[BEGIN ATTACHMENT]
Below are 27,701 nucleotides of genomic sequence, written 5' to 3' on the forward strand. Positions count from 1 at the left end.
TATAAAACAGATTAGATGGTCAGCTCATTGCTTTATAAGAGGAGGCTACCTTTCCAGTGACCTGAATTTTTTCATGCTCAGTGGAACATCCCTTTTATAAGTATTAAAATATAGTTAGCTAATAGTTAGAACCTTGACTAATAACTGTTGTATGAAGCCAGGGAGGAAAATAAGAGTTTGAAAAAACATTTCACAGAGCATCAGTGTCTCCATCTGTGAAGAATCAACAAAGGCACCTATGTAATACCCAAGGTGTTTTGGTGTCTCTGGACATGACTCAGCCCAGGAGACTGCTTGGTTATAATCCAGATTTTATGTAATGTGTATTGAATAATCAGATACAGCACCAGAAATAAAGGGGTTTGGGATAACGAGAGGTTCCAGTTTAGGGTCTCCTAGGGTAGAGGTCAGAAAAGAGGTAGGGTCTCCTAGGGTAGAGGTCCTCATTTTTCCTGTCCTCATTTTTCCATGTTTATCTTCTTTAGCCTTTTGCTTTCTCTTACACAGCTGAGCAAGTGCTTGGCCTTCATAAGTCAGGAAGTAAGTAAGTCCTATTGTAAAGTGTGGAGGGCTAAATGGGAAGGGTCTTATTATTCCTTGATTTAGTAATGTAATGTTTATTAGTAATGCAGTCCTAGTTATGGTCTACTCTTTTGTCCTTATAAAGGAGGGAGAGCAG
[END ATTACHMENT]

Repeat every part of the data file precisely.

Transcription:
Below are 27,701 nucleotides of genomic sequence, written 5' to 3' on the forward strand. Positions count from 1 at the left end.
TATAAAACAGATTAGATGGTCAGCTCATTGCTTTATAAGAGGAGGCTACCTTTCCAGTGACCTGAATTTTTTCATGCTCAGTGGAACATCCCTTTTATAAGTATTAAAATATAGTTAGCTAATAGTTAGAACCTTGACTAATAACTGTTGTATGAAGCCAGGGAGGAAAATAAGAGTTTGAAAAAACATTTCACAGAGCATCAGTGTCTCCATCTGTGAAGAATCAACAAAGGCACCTATGTAATACCCAAGGTGTTTTGGTGTCTCTGGACATGACTCAGCCCAGGAGACTGCTTGGTTATAATCCAGATTTTATGTAATGTGTATTGAATAATCAGATACAGCACCAGAAATAAAGGGGTTTGGGATAACGAGAGGTTCCAGTTTAGGGTCTCCTAGGGTAGAGGTCAGAAAAGAGGTAGGGTCTCCTAGGGTAGAGGTCCTCATTTTTCCTGTCCTCATTTTTCCATGTTTATCTTCTTTAGCCTTTTGCTTTCTCTTACACAGCTGAGCAAGTGCTTGGCCTTCATAAGTCAGGAAGTAAGTAAGTCCTATTGTAAAGTGTGGAGGGCTAAATGGGAAGGGTCTTATTATTCCTTGATTTAGTAATGTAATGTTTATTAGTAATGCAGTCCTAGTTATGGTCTACTCTTTTGTCCTTATAAAGGAGGGAGAGCAG